Survey reveals sales managers struggle to understand pipeline health.
[Editor’s note: A couple weeks ago we introduced this exciting 3-part blog series, and this week, we’ll continue to explore the parallels between common challenges sales teams face during the opportunity-to-close (OTC) process and the legendary Star Trek series!]
Part 2. If the OTC process is like Star Trek, then today’s sales manager is the real McCoy.
Oddly, Enterprise chief medical officer Dr. McCoy (AKA “Bones”) would have made a great 21st century sales manager. He’s a driven leader and a pragmatist who trusts his instincts and has justifiable reservations about technology.
Of course, McCoy’s probably best known for his signature catchphrase, “I’m a doctor, not a (insert wildly inappropriate job title here). He’s not a “bricklayer” or an “engineer” or an “astrophysicist.” He’s a doctor. And, despite his protestations, he inevitably completes the task that needs to be done with whatever seemingly inadequate tools he has on hand. Sound like anyone you know?
If you’re a sales manager, you can identify with Bones. On a daily basis you’re compelled to perform the tasks of private investigator, mind reader, cat wrangler, and other sundry professions just to get the job done.
It’s hard to get an accurate read on pipeline when your team of strapped-for-time reps either fails to log their activity or captures only scant deal details that don’t tell the whole story. Findings from a recent Clari survey of enterprise sales organizations reveal that 70 percent of enterprise sales managers look beyond CRM to find the insights they need to understand deal status.
In fairness, the CRM is a little like the “captain’s log” on Star Trek. Beyond being a clever way to catch the TV audience up on key plot points, the captain’s log was a record-keeping device used to keep superiors abreast of what was happening on a mission, and to preserve historical data for future generations. Like a CRM, the captain’s log works great — as long as you have a reliable way to accurately enter and record all that data. Unfortunately, sales reps don’t have the resources and discretionary time that a Starfleet commander has — or a nifty captain’s chair from which to bark out a summary of the day’s activities, and launch the occasional torpedo. In a way, that’s probably for the best — but I digress.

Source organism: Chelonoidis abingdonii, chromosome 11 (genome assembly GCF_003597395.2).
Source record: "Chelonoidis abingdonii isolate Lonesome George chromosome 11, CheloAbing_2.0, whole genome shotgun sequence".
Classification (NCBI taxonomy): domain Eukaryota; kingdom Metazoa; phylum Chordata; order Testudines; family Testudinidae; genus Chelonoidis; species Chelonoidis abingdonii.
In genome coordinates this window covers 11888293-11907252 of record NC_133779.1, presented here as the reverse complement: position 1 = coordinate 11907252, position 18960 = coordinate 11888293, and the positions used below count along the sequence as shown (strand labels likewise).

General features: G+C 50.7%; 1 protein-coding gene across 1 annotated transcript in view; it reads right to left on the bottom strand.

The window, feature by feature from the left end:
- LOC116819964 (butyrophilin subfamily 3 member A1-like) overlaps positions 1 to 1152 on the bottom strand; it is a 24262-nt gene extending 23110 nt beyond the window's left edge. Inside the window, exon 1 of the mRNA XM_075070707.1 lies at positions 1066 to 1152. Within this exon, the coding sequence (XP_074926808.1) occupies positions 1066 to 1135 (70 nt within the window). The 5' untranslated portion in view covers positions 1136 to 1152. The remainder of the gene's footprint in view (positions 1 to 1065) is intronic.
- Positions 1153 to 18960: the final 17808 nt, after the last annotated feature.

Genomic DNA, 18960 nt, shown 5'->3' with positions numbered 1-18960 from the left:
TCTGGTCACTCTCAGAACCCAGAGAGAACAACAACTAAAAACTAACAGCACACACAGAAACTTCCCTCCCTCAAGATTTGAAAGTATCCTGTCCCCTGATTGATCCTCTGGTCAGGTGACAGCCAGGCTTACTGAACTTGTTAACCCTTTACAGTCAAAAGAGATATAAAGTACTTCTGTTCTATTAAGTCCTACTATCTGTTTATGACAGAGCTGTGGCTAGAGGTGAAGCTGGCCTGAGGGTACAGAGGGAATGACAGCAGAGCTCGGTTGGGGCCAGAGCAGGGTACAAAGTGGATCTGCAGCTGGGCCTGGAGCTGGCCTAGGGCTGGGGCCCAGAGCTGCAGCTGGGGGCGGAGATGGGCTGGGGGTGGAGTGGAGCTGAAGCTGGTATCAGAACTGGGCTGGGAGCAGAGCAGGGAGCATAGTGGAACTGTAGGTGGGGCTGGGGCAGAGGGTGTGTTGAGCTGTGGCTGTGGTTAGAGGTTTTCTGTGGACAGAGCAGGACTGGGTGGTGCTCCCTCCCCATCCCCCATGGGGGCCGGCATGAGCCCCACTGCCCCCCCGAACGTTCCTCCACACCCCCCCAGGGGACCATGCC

Sadly, only 19 percent of those managers we surveyed find the data captured in their CRM to be “extremely helpful,” with 70 percent admitting they rely on 1:1 meetings, reports, or team calls to get better visibility into pipeline health. And, that’s where the mind reading, private detective work, and cat wrangling comes into play.
Without accurate CRM data, managers glean what they can from stale reports and impromptu meetings with their reps. Unfortunately, just 18 percent find their 1:1s with direct reports to be effective. It turns out the 1:1 is no Vulcan “mind meld” (a telepathic union between two beings).
It’s actually pretty subjective and way less transparent. And it’s precious time that could be better spent on defining a closing strategy rather than interrogating the rep for deal data.
In the end, managers are forced to make decisions about the likelihood of a deal closing based on what they hear, not based on what they see. And with spotty data, no idea if or when a key meeting actually took place, or how engaged a prospect is, their conclusions often miss the mark. Our survey findings confirm that sales managers simply aren’t getting the visibility they need to identify risk and spend too much time chasing reps getting a handle on what’s actually going to close.
This lack of visibility is taking its toll on sales achievement. Without up-to-date data on deal progress, leadership can’t properly allocate resources or accurately predict close dates. As a result, sales reps fail to make quota, deals slip, and forecasts fall short of predictions. Half of those we surveyed reported less than 50 percent of sales reps in their organizations achieved quota last year. And, an alarming 76 percent reported slippage of up to 50 percent of committed deals per quarter.
These are just some of the issues plaguing the opportunity-to-close process, and preventing sales teams from predictably closing business and growing revenue. But, we’re on a mission — a continuing mission. So, meet us back here on July 18th for the conclusion of our Star Trek series when we explore the strange and terrifying world of forecasting — and where we might boldly go from here. We’ll separate the science from the science fiction, and examine the futuristic tools available now to help sales teams work smarter and close faster. Until then, “live long and prosper.”
Next: Part 3: The “Kobayashi Maru” test: Making a "no-win scenario" winnable.